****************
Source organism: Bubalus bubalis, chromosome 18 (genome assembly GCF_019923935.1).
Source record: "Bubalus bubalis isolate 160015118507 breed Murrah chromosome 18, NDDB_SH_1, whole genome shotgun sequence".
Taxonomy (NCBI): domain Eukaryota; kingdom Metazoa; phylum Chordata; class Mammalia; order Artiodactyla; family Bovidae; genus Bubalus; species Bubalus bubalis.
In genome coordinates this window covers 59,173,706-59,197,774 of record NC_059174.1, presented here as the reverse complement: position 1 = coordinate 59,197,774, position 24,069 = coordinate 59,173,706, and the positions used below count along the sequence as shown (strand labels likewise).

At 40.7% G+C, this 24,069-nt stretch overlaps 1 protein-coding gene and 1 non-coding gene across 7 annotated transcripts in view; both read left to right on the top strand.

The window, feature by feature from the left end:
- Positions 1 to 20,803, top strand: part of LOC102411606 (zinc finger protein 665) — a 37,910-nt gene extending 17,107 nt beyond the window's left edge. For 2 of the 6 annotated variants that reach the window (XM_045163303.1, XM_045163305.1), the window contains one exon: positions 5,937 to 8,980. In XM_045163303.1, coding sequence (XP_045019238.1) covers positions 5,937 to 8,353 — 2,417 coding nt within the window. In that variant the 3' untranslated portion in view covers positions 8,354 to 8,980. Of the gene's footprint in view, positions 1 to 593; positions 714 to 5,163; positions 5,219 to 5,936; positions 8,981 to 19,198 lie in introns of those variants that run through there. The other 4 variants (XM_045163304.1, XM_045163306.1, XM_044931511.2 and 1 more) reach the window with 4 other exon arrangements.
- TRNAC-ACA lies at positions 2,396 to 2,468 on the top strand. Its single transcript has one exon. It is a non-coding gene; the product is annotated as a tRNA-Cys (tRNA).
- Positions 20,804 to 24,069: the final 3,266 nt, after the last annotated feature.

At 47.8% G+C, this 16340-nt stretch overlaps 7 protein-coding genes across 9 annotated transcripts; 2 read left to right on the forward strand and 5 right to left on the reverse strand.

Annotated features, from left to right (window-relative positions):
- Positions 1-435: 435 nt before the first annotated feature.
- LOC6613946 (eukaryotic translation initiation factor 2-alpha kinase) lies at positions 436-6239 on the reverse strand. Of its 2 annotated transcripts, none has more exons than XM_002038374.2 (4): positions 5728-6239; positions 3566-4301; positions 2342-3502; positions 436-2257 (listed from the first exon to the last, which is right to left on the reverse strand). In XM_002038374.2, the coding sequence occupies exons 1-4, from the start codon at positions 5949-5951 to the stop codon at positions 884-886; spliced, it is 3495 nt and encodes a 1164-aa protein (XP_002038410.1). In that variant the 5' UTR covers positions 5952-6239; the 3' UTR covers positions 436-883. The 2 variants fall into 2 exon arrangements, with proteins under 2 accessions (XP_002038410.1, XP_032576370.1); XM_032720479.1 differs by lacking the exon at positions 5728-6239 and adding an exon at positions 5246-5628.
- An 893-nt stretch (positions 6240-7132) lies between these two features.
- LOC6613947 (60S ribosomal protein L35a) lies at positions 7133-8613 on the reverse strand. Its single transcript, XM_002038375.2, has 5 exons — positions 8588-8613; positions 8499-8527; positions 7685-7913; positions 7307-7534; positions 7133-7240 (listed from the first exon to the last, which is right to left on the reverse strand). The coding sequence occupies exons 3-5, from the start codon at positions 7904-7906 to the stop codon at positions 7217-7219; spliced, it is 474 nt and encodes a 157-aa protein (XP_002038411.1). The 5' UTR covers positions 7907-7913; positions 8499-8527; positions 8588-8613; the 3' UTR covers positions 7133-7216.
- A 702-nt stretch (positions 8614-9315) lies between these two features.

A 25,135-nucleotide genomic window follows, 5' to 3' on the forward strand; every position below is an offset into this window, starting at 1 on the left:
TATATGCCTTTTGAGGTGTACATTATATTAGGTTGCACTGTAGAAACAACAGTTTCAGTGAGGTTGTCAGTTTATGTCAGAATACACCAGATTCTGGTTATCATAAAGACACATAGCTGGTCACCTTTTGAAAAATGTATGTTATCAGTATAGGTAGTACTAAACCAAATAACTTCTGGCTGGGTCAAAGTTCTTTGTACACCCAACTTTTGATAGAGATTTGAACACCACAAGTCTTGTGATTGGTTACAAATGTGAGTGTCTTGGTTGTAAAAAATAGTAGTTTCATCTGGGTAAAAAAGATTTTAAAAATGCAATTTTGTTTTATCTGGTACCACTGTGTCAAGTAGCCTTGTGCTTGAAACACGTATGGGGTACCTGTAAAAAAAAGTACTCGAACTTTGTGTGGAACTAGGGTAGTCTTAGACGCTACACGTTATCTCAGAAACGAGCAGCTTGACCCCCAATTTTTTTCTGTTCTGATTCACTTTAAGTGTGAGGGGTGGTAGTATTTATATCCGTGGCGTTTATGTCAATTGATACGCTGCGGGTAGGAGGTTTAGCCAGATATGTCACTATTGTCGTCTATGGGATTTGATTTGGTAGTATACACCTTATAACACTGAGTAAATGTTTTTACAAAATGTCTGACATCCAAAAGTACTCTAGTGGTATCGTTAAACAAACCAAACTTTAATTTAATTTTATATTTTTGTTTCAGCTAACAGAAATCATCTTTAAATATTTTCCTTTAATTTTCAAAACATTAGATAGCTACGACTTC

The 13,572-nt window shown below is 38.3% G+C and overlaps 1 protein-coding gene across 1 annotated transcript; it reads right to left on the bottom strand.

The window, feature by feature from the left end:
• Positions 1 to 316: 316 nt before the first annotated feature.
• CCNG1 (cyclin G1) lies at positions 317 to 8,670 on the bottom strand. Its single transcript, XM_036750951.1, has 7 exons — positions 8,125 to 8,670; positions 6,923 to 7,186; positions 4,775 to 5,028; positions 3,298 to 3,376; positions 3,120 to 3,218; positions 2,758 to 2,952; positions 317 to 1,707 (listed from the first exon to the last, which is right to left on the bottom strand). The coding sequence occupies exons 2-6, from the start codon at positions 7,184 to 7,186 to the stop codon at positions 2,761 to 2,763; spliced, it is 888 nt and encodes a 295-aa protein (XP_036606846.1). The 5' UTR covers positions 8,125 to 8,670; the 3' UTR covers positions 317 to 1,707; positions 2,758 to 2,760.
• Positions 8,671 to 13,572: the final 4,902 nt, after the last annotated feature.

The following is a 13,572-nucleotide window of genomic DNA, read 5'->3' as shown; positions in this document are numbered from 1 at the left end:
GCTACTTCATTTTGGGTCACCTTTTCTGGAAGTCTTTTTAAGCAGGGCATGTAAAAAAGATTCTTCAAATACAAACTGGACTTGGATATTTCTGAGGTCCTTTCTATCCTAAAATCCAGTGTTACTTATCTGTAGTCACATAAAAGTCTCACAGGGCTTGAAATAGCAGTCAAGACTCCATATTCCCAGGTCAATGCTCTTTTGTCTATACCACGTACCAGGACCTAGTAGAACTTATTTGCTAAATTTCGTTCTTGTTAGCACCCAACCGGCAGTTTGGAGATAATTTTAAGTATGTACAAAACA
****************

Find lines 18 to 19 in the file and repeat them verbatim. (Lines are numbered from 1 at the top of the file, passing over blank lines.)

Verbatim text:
TATATGCCTTTTGAGGTGTACATTATATTAGGTTGCACTGTAGAAACAACAGTTTCAGTGAGGTTGTCAGTTTATGTCAGAATACACCAGATTCTGGTTATCATAAAGACACATAGCTGGTCACCTTTTGAAAAATGTATGTTATCAGTATAGGTAGTACTAAACCAAATAACTTCTGGCTGGGTCAAAGTTCTTTGTACACCCAACTTTTGATAGAGATTTGAACACCACAAGTCTTGTGATTGGTTACAAATGTGAGTGTCTTGGTTGTAAAAAATAGTAGTTTCATCTGGGTAAAAAAGATTTTAAAAATGCAATTTTGTTTTATCTGGTACCACTGTGTCAAGTAGCCTTGTGCTTGAAACACGTATGGGGTACCTGTAAAAAAAAGTACTCGAACTTTGTGTGGAACTAGGGTAGTCTTAGACGCTACACGTTATCTCAGAAACGAGCAGCTTGACCCCCAATTTTTTTCTGTTCTGATTCACTTTAAGTGTGAGGGGTGGTAGTATTTATATCCGTGGCGTTTATGTCAATTGATACGCTGCGGGTAGGAGGTTTAGCCAGATATGTCACTATTGTCGTCTATGGGATTTGATTTGGTAGTATACACCTTATAACACTGAGTAAATGTTTTTACAAAATGTCTGACATCCAAAAGTACTCTAGTGGTATCGTTAAACAAACCAAACTTTAATTTAATTTTATATTTTTGTTTCAGCTAACAGAAATCATCTTTAAATATTTTCCTTTAATTTTCAAAACATTAGATAGCTACGACTTC

The 13,572-nt window shown below is 38.3% G+C and overlaps 1 protein-coding gene across 1 annotated transcript; it reads right to left on the bottom strand.